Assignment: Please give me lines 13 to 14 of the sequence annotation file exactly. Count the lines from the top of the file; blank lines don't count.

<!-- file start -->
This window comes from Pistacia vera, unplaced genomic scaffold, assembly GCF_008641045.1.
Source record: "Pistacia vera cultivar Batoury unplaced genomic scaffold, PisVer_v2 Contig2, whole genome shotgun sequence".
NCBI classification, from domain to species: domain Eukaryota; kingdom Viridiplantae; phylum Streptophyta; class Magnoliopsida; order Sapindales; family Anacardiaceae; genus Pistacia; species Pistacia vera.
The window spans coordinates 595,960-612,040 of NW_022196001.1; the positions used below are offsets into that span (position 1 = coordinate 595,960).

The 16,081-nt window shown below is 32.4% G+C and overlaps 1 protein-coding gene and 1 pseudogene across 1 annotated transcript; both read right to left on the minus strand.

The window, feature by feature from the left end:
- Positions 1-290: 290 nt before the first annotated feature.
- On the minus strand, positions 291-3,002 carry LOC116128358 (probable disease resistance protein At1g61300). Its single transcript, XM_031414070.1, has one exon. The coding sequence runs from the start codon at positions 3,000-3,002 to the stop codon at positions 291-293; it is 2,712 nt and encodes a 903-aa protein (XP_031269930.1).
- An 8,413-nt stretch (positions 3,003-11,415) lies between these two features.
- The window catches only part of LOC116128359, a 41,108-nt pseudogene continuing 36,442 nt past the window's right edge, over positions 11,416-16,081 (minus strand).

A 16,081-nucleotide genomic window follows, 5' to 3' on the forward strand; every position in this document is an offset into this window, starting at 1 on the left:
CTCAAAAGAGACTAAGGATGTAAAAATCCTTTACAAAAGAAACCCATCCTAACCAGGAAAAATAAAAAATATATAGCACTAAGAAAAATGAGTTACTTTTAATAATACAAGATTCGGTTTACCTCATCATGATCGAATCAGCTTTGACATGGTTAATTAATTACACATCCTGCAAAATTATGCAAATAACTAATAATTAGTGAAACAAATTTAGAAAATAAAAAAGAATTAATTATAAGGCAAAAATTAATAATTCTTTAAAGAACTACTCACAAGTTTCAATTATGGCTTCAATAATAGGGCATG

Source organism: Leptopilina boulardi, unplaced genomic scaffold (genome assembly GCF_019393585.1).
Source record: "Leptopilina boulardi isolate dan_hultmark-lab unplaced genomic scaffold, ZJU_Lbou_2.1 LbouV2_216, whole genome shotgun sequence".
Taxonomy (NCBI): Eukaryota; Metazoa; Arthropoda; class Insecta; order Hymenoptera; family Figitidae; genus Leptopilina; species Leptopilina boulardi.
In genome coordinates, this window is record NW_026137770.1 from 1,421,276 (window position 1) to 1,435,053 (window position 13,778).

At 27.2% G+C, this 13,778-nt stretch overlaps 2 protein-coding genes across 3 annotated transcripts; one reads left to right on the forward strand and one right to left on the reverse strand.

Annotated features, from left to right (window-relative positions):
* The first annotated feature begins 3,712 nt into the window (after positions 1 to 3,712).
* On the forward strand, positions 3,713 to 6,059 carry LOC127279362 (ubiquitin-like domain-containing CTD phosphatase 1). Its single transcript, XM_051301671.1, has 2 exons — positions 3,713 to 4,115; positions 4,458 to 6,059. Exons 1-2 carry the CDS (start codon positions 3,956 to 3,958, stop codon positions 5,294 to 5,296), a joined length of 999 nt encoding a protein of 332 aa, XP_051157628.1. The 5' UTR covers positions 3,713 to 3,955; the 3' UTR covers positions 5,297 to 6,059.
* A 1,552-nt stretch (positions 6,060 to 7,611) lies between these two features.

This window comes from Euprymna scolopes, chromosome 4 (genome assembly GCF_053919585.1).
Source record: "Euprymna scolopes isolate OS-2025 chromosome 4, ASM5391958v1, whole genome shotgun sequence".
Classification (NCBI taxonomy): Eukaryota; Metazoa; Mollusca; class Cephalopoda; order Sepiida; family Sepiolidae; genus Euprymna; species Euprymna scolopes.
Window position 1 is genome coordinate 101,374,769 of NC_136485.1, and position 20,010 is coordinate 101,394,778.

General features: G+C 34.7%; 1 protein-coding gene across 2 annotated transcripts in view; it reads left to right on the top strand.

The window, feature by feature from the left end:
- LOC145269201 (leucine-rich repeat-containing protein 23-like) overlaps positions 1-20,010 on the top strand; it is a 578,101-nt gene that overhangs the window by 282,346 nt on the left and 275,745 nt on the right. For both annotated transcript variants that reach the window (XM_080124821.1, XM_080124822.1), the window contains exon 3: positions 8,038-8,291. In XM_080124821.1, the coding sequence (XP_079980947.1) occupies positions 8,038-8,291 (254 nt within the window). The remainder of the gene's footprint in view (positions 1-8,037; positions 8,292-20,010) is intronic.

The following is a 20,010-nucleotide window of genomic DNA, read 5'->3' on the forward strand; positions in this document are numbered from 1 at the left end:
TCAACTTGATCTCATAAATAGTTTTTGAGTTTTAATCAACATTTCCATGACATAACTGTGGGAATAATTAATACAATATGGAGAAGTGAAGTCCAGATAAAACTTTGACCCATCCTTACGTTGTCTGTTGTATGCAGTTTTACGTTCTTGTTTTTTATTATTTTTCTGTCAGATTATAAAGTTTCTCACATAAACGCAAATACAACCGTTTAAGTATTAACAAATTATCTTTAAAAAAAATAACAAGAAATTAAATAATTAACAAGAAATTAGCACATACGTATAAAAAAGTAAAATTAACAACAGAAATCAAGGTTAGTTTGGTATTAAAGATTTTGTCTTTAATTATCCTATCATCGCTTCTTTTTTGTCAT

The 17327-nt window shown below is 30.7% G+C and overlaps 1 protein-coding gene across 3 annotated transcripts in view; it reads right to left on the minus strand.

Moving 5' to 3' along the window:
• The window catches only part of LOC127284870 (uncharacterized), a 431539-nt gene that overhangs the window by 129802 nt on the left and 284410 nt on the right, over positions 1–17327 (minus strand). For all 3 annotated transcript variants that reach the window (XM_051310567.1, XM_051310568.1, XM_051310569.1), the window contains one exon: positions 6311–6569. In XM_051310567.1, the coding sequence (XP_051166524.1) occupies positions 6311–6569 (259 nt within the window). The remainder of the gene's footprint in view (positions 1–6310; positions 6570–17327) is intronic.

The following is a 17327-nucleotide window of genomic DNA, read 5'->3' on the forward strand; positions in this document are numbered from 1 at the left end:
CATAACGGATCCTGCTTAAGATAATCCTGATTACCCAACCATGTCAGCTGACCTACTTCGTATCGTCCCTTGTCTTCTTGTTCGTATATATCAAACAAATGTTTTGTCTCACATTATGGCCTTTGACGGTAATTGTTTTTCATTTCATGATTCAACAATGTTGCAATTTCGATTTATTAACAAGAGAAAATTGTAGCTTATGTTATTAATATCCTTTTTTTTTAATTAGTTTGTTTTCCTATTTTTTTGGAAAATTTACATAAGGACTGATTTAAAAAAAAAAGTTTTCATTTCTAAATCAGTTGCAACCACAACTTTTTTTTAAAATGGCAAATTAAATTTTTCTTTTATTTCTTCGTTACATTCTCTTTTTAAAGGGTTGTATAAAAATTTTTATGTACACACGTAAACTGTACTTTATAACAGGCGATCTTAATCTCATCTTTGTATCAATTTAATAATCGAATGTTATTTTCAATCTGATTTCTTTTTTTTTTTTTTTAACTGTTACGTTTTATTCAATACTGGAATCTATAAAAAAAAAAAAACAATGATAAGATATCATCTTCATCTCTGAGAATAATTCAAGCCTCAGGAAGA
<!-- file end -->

Source organism: Leptopilina boulardi, unplaced genomic scaffold (genome assembly GCF_019393585.1).
Source record: "Leptopilina boulardi isolate dan_hultmark-lab unplaced genomic scaffold, ZJU_Lbou_2.1 LbouV2_216, whole genome shotgun sequence".